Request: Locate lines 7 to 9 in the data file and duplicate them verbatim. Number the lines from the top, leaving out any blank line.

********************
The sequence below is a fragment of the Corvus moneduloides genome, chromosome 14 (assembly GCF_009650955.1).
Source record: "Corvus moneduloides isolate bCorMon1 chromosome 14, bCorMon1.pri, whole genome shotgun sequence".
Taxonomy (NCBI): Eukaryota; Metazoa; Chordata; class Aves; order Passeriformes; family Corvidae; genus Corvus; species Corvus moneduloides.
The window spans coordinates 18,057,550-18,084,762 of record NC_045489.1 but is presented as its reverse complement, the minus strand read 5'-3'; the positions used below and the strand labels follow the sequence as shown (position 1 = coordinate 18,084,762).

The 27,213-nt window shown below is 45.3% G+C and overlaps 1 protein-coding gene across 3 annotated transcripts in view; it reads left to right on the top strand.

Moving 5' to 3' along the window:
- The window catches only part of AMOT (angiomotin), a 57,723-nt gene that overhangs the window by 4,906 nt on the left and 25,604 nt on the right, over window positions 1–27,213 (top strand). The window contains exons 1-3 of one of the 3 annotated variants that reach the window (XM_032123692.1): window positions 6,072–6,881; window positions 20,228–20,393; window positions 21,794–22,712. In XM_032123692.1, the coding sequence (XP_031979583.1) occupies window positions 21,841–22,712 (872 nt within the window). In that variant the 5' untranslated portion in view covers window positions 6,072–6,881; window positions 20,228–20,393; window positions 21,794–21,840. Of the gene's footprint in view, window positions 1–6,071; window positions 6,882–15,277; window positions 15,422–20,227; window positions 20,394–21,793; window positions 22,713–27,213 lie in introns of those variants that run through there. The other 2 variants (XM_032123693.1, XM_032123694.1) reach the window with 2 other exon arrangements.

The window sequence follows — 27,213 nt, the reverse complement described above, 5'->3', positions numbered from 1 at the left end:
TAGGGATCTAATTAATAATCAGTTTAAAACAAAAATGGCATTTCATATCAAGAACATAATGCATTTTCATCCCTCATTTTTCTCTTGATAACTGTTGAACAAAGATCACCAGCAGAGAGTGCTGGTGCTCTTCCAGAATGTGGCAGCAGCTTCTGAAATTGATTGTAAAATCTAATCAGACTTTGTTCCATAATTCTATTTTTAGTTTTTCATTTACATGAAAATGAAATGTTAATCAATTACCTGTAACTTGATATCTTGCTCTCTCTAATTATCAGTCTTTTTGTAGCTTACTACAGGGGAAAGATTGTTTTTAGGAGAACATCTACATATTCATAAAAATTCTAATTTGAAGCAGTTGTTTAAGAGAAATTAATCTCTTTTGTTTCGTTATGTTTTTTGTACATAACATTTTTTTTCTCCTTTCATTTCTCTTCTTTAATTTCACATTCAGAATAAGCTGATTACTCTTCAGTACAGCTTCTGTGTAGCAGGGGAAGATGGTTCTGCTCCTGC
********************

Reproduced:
- The window catches only part of AMOT (angiomotin), a 57,723-nt gene that overhangs the window by 4,906 nt on the left and 25,604 nt on the right, over window positions 1–27,213 (top strand). The window contains exons 1-3 of one of the 3 annotated variants that reach the window (XM_032123692.1): window positions 6,072–6,881; window positions 20,228–20,393; window positions 21,794–22,712. In XM_032123692.1, the coding sequence (XP_031979583.1) occupies window positions 21,841–22,712 (872 nt within the window). In that variant the 5' untranslated portion in view covers window positions 6,072–6,881; window positions 20,228–20,393; window positions 21,794–21,840. Of the gene's footprint in view, window positions 1–6,071; window positions 6,882–15,277; window positions 15,422–20,227; window positions 20,394–21,793; window positions 22,713–27,213 lie in introns of those variants that run through there. The other 2 variants (XM_032123693.1, XM_032123694.1) reach the window with 2 other exon arrangements.

The window sequence follows — 27,213 nt, the reverse complement described above, 5'->3', positions numbered from 1 at the left end:
TAGGGATCTAATTAATAATCAGTTTAAAACAAAAATGGCATTTCATATCAAGAACATAATGCATTTTCATCCCTCATTTTTCTCTTGATAACTGTTGAACAAAGATCACCAGCAGAGAGTGCTGGTGCTCTTCCAGAATGTGGCAGCAGCTTCTGAAATTGATTGTAAAATCTAATCAGACTTTGTTCCATAATTCTATTTTTAGTTTTTCATTTACATGAAAATGAAATGTTAATCAATTACCTGTAACTTGATATCTTGCTCTCTCTAATTATCAGTCTTTTTGTAGCTTACTACAGGGGAAAGATTGTTTTTAGGAGAACATCTACATATTCATAAAAATTCTAATTTGAAGCAGTTGTTTAAGAGAAATTAATCTCTTTTGTTTCGTTATGTTTTTTGTACATAACATTTTTTTTCTCCTTTCATTTCTCTTCTTTAATTTCACATTCAGAATAAGCTGATTACTCTTCAGTACAGCTTCTGTGTAGCAGGGGAAGATGGTTCTGCTCCTGC